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I have this problem when my macbook air sometimes does not connect to free wifi hotspots. When the problem happens and I try to run the diagnostics, it normally gets to yellow network settings tab. It seems that it for some reason does not acquire automatically the router or dns address. Sometimes after I shut it down and restart it magically connects to the wifi hotspot but it is very inconsistent. Anyone knows a fix for this problem?

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do you see this with any other devices on the same network(s)? – warren Nov 16 '10 at 2:44
I am having this same problem on my MacBook Pro; seems like it's not model-specific. – squircle Dec 29 '10 at 2:46
>2k views and no votes? What is this madness? – tyblu Dec 29 '10 at 4:46
what about a windows/ubuntu/smartphone? do they also have a problem? – Pulkit Sinha Dec 29 '10 at 7:36
@thepurplepixel: Not responding to the suggested answers means wasting your bounty rep-points for nothing. – harrymc Jan 2 '11 at 19:18

You may want to try changing the service order. What effect this actually has, I'm not positive, but it's worth a shot:

  1. Go to System Preferences and click Network under Internet & Network
  2. Click the little options button under the services list and choose "Set Service Order...".

    little options button

  3. In the list that pops up drag your wireless service, likely called Airport, to the top.

I've heard some claims that this is caused by TCP packet timestamps not agreeing, but I can't find the link (great). Maybe something related to this.

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Service order is basically what connection to prefer when there are multiple connections available, which is not the case for me. Also, I don't know if it has to do with the timestamps not agreeing, because when I look at Wireshark, there aren't any ACKs from any TCP packets on my computer. Oddly enough, I think this may be a DHCP issue, as when I set a static IP, I can connect fine, but only for 10-15 minutes. – squircle Jan 2 '11 at 19:56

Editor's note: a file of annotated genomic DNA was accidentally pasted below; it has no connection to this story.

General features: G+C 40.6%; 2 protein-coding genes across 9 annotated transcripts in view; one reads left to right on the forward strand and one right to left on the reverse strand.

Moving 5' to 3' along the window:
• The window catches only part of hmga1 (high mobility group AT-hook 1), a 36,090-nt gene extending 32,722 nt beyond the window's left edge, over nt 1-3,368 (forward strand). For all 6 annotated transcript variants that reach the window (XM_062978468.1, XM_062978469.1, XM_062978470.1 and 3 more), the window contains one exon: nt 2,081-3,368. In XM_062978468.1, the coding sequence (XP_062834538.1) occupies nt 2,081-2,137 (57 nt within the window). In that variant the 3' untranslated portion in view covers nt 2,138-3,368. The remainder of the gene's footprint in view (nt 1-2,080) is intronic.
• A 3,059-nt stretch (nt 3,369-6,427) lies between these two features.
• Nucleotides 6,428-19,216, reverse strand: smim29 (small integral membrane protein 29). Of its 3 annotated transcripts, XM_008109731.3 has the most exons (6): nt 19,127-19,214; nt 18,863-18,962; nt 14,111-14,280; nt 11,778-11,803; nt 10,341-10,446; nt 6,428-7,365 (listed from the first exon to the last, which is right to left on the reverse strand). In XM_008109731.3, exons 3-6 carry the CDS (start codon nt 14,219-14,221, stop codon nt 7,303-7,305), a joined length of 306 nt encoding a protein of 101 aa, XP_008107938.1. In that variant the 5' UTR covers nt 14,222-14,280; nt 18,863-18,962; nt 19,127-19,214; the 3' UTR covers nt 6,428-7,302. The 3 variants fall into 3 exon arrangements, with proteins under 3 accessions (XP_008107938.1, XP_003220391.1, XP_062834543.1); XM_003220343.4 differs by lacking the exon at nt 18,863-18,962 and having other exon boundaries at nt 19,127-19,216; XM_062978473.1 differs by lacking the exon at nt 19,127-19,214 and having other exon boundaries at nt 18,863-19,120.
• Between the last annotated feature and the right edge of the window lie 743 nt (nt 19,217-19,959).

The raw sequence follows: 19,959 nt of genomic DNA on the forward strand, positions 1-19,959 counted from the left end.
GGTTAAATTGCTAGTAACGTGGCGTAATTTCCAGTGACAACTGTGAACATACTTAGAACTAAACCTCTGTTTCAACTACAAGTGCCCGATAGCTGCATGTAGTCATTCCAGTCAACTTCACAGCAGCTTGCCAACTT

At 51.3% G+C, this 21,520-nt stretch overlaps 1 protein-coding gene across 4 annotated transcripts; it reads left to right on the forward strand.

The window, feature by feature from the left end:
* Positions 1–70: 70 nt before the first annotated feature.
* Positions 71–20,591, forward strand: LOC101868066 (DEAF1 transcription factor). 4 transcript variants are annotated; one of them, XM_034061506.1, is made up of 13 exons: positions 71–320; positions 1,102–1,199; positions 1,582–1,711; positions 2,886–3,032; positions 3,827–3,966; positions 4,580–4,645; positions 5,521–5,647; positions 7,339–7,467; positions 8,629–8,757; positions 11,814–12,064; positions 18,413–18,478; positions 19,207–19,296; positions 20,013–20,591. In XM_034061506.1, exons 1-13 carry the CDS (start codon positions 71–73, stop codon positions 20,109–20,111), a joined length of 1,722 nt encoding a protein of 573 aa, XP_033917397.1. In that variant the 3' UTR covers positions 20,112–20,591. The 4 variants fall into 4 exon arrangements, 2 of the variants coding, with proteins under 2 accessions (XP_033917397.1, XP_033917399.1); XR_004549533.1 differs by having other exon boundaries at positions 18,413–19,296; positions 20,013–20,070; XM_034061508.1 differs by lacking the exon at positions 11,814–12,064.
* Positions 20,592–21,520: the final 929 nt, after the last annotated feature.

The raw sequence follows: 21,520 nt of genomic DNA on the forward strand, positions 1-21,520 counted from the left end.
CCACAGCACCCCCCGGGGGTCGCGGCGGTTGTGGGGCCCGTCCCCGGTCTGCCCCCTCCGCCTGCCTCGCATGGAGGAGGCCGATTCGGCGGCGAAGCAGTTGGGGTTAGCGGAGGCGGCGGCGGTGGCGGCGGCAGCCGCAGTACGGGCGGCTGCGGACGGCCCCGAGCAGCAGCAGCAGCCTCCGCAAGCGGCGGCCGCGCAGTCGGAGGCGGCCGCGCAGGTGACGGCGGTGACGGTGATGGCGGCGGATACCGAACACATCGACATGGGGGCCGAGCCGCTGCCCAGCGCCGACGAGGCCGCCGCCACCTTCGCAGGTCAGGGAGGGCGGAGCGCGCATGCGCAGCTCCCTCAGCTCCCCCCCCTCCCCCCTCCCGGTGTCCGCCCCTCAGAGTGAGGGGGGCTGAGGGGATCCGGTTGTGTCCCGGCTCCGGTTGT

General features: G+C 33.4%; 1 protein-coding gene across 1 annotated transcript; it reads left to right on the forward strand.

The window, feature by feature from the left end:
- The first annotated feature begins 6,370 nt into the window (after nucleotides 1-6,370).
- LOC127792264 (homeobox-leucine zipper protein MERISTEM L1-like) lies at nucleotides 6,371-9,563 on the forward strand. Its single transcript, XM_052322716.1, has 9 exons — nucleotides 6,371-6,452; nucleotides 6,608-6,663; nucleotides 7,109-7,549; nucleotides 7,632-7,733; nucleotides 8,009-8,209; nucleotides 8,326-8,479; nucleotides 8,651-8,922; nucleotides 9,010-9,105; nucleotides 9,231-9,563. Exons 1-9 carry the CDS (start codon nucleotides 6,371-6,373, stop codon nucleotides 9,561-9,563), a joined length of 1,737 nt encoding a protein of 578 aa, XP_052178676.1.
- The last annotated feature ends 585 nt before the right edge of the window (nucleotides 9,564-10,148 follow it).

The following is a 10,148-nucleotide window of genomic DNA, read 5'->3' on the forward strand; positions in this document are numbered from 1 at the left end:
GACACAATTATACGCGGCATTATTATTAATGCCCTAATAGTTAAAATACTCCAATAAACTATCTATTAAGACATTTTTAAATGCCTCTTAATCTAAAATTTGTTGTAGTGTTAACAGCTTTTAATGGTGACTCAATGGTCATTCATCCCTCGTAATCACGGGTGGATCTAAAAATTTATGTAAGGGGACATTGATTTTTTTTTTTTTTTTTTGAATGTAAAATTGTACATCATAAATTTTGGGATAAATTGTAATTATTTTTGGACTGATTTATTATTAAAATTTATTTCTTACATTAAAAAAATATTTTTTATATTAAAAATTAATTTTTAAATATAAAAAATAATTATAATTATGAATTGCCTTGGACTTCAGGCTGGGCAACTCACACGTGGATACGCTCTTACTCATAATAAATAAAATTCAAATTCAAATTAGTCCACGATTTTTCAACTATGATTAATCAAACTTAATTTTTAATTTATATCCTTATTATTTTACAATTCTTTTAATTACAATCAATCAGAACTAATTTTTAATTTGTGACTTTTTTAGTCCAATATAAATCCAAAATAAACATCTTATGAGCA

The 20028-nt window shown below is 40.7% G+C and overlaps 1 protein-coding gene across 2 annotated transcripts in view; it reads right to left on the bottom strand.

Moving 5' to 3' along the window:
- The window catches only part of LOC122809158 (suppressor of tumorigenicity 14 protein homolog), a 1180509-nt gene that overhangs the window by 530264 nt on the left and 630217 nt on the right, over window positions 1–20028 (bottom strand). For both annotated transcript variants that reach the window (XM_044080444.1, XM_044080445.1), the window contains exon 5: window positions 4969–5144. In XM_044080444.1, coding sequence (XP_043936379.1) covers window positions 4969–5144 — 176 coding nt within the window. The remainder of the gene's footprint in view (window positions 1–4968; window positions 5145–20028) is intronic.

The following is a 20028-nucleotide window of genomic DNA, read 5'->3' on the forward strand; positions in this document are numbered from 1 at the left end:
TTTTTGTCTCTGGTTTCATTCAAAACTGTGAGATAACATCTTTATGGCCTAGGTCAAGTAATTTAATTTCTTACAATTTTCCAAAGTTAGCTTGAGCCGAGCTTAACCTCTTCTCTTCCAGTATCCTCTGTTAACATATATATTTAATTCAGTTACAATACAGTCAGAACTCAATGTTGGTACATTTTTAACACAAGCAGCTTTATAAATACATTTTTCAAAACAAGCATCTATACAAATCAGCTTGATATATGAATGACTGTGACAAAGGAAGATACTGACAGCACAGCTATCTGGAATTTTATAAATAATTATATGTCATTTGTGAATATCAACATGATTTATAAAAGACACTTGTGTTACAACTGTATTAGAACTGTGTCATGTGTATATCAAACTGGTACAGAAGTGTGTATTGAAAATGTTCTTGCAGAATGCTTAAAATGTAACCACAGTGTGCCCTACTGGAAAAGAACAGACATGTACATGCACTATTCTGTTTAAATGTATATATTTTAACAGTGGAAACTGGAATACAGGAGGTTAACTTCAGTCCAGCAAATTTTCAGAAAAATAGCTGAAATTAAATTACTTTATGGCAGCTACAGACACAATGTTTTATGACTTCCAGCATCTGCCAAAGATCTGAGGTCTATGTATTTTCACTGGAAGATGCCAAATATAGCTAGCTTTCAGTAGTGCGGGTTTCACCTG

@thepurplepixel, I have the same problem, though lately it doesn't seem to be surfacing. Maybe one of the recent updates fixed it for me. Maybe the neighbors turned down their MegaMechaMicrowave furnace. The way I avoided the problem was listening to a radio stream on iTunes and turning the volume all the way down. The constant stream seems to keep the internet demons (daemons? ;) at bay. – tyblu Jan 3 '11 at 0:04
@thepurplepixel, Also, I know what the primary purpose of Service Order is, but there appear to be secondary effects in changing it. For example, my improved wireless connectivity. ;) – tyblu Jan 3 '11 at 0:06
Thanks for the suggestion; I'll try it out. – squircle Jan 3 '11 at 0:07
I cannot fathom why, but this seems to have fixed the problem for me. Thank you so much for your suggestion! – squircle Jan 4 '11 at 0:43

Free wifi hotspots are notoriously flakey. Does your machine ever exhibit this behavior with a reliable wireless network such as your home, a friend's, or your office?

First run Software Update to make sure you are up to date with all your Apple Software.

If that doesn't do it then make note of what your network and energy saver settings are by taking screen shots. Make note of locations, VPNs you have set up, timers for turning on comp, etc.